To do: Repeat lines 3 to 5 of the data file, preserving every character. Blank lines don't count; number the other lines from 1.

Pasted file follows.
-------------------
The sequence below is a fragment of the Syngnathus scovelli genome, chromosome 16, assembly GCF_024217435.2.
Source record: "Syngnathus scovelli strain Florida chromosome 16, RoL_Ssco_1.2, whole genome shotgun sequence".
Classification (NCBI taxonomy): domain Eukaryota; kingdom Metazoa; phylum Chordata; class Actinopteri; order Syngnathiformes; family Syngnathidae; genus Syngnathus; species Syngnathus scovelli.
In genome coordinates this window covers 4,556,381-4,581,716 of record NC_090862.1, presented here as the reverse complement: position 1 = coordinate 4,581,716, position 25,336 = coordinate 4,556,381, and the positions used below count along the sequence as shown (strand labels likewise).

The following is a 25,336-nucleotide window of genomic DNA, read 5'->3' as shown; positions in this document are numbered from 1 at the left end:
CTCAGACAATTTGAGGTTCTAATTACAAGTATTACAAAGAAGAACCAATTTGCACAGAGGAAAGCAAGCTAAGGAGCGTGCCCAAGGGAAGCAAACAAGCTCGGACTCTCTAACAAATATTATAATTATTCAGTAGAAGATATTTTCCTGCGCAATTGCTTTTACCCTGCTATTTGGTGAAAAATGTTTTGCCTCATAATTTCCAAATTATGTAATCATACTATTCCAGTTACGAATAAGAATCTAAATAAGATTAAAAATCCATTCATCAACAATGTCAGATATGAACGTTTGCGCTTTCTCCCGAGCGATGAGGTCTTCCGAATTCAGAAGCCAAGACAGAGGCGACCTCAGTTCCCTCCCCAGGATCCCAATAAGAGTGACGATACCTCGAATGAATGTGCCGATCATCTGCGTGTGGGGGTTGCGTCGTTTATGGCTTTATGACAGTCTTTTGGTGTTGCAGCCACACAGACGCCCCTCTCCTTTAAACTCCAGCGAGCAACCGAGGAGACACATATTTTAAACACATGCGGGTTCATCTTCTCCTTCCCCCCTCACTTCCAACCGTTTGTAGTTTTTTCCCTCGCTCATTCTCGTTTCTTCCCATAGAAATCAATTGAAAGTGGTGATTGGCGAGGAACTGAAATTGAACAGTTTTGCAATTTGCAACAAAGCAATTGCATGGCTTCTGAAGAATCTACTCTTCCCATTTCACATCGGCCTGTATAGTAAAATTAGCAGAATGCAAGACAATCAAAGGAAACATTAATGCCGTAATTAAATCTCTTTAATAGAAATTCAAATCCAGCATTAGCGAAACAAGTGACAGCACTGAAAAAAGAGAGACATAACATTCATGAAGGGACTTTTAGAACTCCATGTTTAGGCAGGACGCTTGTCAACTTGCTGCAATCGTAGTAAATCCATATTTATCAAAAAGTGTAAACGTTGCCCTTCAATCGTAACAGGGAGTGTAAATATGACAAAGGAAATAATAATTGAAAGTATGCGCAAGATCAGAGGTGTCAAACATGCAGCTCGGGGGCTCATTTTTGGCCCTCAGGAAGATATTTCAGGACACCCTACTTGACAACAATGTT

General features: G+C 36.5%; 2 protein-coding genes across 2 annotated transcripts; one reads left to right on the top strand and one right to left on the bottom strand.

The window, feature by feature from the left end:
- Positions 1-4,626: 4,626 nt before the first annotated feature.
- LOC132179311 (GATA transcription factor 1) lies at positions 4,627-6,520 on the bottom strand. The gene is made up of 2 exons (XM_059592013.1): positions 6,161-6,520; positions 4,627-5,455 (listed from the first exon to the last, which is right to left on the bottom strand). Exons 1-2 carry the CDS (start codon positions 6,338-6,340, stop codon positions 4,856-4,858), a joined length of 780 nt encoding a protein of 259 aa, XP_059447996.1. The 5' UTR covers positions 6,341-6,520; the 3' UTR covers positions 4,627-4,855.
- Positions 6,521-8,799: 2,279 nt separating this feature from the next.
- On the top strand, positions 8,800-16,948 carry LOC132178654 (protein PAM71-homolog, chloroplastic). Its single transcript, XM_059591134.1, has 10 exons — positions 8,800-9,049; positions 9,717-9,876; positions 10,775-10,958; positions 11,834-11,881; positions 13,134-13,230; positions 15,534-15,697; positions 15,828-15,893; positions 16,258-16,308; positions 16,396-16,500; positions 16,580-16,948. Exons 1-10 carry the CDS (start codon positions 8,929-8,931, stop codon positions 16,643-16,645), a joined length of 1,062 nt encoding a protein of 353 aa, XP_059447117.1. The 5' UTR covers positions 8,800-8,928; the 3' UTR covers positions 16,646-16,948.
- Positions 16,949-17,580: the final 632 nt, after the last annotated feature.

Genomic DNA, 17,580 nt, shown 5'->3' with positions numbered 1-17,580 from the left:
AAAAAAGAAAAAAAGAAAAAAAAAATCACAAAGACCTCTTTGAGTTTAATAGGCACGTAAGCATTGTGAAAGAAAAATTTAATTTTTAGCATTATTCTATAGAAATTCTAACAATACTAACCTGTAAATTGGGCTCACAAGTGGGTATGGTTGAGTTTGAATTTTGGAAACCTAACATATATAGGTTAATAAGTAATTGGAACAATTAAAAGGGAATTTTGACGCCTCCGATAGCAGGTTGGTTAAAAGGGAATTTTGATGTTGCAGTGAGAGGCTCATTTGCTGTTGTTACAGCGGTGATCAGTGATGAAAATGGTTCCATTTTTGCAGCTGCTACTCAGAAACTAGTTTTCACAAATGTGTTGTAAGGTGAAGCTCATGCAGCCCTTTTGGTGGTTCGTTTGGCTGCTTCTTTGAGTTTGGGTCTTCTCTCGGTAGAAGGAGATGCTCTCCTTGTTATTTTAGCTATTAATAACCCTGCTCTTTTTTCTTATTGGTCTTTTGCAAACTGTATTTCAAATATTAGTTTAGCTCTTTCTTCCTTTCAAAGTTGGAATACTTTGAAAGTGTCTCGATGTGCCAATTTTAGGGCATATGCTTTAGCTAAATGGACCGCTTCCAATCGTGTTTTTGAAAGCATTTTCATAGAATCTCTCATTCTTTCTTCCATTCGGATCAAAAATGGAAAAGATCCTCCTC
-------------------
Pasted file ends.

Classification (NCBI taxonomy): domain Eukaryota; kingdom Metazoa; phylum Chordata; class Actinopteri; order Syngnathiformes; family Syngnathidae; genus Syngnathus; species Syngnathus scovelli.
In genome coordinates this window covers 4,556,381-4,581,716 of record NC_090862.1, presented here as the reverse complement: position 1 = coordinate 4,581,716, position 25,336 = coordinate 4,556,381, and the positions used below count along the sequence as shown (strand labels likewise).

The following is a 25,336-nucleotide window of genomic DNA, read 5'->3' as shown; positions in this document are numbered from 1 at the left end: